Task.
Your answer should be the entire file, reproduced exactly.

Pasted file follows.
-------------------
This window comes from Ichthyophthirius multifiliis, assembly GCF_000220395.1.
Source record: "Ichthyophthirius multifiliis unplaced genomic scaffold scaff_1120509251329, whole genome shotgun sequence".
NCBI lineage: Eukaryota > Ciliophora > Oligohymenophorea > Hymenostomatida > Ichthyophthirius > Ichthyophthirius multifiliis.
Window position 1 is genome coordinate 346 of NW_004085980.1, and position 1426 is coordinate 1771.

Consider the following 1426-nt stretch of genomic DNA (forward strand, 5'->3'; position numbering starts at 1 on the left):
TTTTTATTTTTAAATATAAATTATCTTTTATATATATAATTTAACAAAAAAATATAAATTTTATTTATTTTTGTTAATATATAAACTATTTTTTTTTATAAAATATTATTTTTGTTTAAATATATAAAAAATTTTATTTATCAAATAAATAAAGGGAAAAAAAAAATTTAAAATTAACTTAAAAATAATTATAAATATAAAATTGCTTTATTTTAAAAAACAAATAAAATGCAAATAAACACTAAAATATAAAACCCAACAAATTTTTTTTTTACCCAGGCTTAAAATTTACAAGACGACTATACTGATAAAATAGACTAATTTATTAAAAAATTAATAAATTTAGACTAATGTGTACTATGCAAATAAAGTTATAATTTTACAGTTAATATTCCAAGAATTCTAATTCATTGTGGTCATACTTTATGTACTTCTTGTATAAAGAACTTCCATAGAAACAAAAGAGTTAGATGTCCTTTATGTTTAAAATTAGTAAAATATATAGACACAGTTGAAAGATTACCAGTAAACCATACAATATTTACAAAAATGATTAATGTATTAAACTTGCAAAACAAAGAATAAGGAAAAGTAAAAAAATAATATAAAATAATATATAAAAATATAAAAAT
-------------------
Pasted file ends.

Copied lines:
This window comes from Ichthyophthirius multifiliis, assembly GCF_000220395.1.
Source record: "Ichthyophthirius multifiliis unplaced genomic scaffold scaff_1120509251329, whole genome shotgun sequence".
NCBI lineage: Eukaryota > Ciliophora > Oligohymenophorea > Hymenostomatida > Ichthyophthirius > Ichthyophthirius multifiliis.
Window position 1 is genome coordinate 346 of NW_004085980.1, and position 1426 is coordinate 1771.

Consider the following 1426-nt stretch of genomic DNA (forward strand, 5'->3'; position numbering starts at 1 on the left):
TTTTTATTTTTAAATATAAATTATCTTTTATATATATAATTTAACAAAAAAATATAAATTTTATTTATTTTTGTTAATATATAAACTATTTTTTTTTATAAAATATTATTTTTGTTTAAATATATAAAAAATTTTATTTATCAAATAAATAAAGGGAAAAAAAAAATTTAAAATTAACTTAAAAATAATTATAAATATAAAATTGCTTTATTTTAAAAAACAAATAAAATGCAAATAAACACTAAAATATAAAACCCAACAAATTTTTTTTTTACCCAGGCTTAAAATTTACAAGACGACTATACTGATAAAATAGACTAATTTATTAAAAAATTAATAAATTTAGACTAATGTGTACTATGCAAATAAAGTTATAATTTTACAGTTAATATTCCAAGAATTCTAATTCATTGTGGTCATACTTTATGTACTTCTTGTATAAAGAACTTCCATAGAAACAAAAGAGTTAGATGTCCTTTATGTTTAAAATTAGTAAAATATATAGACACAGTTGAAAGATTACCAGTAAACCATACAATATTTACAAAAATGATTAATGTATTAAACTTGCAAAACAAAGAATAAGGAAAAGTAAAAAAATAATATAAAATAATATATAAAAATATAAAAAT